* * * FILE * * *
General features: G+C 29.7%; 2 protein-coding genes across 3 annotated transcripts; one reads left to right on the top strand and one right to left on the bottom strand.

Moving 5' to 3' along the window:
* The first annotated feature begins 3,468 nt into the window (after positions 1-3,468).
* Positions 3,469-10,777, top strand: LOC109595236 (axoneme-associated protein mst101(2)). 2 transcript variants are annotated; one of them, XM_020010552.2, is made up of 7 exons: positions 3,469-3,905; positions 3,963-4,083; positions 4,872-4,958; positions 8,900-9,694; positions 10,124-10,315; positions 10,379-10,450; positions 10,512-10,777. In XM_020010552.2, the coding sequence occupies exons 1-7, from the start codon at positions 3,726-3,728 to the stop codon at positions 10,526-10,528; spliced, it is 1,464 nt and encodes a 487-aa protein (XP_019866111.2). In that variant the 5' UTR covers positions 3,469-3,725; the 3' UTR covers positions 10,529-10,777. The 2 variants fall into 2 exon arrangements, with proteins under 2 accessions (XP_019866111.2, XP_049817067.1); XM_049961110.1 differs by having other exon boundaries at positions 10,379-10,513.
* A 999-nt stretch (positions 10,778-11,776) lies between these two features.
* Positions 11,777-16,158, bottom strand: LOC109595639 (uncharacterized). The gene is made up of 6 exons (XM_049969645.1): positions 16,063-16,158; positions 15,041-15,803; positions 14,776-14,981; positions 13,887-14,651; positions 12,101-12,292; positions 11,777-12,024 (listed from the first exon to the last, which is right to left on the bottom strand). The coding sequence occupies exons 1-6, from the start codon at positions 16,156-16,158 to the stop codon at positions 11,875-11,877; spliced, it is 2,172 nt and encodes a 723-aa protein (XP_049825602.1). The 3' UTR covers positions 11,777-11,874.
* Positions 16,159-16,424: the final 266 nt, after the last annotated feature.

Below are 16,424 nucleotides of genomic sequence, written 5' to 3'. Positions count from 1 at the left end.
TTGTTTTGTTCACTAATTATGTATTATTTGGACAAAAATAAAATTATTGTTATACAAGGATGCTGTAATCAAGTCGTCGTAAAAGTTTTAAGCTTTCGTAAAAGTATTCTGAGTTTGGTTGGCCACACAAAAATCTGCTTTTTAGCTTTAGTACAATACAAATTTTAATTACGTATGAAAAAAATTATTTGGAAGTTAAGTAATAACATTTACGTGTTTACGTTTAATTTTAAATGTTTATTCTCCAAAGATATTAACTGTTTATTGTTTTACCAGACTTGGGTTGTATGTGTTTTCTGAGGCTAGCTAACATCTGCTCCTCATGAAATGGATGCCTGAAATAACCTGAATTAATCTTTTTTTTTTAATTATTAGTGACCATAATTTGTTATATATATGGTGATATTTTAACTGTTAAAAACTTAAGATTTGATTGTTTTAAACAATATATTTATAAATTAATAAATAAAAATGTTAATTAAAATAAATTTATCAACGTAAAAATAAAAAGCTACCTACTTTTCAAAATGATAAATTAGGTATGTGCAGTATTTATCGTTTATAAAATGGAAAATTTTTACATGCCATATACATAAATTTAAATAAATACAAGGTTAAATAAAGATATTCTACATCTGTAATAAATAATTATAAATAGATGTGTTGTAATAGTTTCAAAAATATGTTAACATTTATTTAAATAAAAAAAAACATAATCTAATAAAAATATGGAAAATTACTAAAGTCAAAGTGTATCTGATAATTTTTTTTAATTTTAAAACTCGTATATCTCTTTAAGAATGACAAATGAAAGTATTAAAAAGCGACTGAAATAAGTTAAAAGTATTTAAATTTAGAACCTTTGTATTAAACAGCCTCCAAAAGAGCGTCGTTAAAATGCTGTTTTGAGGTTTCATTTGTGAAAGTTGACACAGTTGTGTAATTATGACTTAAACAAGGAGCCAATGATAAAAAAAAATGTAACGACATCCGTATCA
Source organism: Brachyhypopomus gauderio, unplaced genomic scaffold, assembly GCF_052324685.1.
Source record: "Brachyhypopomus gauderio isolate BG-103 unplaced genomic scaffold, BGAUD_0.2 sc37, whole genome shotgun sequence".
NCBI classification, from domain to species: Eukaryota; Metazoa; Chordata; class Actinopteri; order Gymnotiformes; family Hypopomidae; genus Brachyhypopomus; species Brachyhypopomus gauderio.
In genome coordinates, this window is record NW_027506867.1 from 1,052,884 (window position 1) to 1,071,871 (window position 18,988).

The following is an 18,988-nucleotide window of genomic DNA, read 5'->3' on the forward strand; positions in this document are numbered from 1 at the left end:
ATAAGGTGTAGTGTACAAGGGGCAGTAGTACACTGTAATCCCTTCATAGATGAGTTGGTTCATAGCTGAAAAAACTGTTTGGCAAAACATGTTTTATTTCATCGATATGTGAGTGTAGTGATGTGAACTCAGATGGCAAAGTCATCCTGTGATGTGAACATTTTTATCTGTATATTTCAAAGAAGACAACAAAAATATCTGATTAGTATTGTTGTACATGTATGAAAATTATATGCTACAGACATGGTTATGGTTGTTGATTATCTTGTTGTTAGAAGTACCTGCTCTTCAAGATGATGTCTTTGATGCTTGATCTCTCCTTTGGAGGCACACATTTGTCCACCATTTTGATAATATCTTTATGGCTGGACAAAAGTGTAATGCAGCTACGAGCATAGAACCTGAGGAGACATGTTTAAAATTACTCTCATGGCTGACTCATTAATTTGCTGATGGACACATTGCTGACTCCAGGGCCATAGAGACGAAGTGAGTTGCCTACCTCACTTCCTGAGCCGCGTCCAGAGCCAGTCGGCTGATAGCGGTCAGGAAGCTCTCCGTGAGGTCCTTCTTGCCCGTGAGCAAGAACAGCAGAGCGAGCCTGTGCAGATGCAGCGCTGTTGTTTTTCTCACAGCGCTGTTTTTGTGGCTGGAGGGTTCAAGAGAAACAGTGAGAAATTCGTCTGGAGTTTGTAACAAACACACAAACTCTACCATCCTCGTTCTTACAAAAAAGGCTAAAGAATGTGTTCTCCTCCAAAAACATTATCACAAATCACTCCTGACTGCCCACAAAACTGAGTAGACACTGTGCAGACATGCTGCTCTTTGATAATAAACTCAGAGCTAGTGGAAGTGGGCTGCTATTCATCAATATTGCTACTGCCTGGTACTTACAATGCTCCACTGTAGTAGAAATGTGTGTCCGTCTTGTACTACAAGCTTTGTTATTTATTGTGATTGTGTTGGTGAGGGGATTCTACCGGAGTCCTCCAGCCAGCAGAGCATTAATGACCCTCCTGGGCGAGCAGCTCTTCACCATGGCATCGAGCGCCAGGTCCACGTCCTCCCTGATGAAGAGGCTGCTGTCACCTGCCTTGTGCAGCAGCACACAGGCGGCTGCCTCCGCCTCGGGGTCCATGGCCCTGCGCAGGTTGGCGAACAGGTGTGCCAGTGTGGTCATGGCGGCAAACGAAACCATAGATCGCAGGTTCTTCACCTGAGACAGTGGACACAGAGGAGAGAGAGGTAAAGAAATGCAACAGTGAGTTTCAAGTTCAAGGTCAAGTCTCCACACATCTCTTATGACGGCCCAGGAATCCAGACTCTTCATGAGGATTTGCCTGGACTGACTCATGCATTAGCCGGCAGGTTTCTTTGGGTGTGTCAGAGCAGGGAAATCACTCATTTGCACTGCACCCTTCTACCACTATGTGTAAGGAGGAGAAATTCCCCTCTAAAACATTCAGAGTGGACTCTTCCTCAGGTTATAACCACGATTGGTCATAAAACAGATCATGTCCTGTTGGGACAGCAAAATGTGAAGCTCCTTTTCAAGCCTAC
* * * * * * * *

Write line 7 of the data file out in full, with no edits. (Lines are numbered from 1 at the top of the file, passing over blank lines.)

* Positions 16,159-16,424: the final 266 nt, after the last annotated feature.